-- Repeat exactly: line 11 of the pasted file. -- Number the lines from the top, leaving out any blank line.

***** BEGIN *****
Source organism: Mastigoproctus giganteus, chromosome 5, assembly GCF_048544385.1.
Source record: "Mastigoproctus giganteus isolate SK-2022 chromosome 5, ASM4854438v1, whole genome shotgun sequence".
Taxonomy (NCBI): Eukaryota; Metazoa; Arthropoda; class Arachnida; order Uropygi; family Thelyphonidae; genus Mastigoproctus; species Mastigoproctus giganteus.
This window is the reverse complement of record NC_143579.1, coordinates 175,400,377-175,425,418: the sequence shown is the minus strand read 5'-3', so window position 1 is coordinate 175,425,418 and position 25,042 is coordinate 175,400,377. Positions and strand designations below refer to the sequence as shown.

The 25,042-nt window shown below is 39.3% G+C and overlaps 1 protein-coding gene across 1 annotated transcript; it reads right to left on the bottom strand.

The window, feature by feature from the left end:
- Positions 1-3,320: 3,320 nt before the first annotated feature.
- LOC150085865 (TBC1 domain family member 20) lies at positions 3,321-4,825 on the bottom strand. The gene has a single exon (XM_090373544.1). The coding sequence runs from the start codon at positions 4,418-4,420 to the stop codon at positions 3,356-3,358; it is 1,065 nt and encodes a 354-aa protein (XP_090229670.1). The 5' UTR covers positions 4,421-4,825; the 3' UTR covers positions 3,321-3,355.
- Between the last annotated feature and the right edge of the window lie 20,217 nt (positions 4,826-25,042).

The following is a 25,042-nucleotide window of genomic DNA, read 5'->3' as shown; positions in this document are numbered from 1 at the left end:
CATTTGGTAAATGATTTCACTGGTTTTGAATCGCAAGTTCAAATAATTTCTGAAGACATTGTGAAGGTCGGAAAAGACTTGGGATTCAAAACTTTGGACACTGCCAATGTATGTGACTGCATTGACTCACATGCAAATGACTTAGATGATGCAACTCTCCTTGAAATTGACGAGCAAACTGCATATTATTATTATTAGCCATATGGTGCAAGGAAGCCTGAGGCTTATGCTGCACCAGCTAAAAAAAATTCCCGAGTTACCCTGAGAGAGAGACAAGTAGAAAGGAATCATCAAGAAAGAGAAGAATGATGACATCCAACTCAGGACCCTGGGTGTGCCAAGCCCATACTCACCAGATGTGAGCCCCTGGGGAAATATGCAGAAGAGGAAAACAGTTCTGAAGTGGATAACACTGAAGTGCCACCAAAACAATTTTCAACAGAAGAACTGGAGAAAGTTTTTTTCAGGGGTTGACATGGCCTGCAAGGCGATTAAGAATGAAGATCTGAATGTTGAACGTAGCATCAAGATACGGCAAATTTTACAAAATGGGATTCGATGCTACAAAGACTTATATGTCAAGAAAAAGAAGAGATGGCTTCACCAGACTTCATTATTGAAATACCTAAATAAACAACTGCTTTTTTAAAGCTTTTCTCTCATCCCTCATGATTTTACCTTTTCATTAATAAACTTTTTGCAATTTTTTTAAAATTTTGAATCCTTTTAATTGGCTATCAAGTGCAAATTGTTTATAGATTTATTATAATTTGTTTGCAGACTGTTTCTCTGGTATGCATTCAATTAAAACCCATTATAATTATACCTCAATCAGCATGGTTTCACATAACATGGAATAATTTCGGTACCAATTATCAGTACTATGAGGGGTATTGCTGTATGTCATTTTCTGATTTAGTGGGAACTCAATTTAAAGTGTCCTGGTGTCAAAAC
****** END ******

CATTTGGTAAATGATTTCACTGGTTTTGAATCGCAAGTTCAAATAATTTCTGAAGACATTGTGAAGGTCGGAAAAGACTTGGGATTCAAAACTTTGGACACTGCCAATGTATGTGACTGCATTGACTCACATGCAAATGACTTAGATGATGCAACTCTCCTTGAAATTGACGAGCAAACTGCATATTATTATTATTAGCCATATGGTGCAAGGAAGCCTGAGGCTTATGCTGCACCAGCTAAAAAAAATTCCCGAGTTACCCTGAGAGAGAGACAAGTAGAAAGGAATCATCAAGAAAGAGAAGAATGATGACATCCAACTCAGGACCCTGGGTGTGCCAAGCCCATACTCACCAGATGTGAGCCCCTGGGGAAATATGCAGAAGAGGAAAACAGTTCTGAAGTGGATAACACTGAAGTGCCACCAAAACAATTTTCAACAGAAGAACTGGAGAAAGTTTTTTTCAGGGGTTGACATGGCCTGCAAGGCGATTAAGAATGAAGATCTGAATGTTGAACGTAGCATCAAGATACGGCAAATTTTACAAAATGGGATTCGATGCTACAAAGACTTATATGTCAAGAAAAAGAAGAGATGGCTTCACCAGACTTCATTATTGAAATACCTAAATAAACAACTGCTTTTTTAAAGCTTTTCTCTCATCCCTCATGATTTTACCTTTTCATTAATAAACTTTTTGCAATTTTTTTAAAATTTTGAATCCTTTTAATTGGCTATCAAGTGCAAATTGTTTATAGATTTATTATAATTTGTTTGCAGACTGTTTCTCTGGTATGCATTCAATTAAAACCCATTATAATTATACCTCAATCAGCATGGTTTCACATAACATGGAATAATTTCGGTACCAATTATCAGTACTATGAGGGGTATTGCTGTATGTCATTTTCTGATTTAGTGGGAACTCAATTTAAAGTGTCCTGGTGTCAAAAC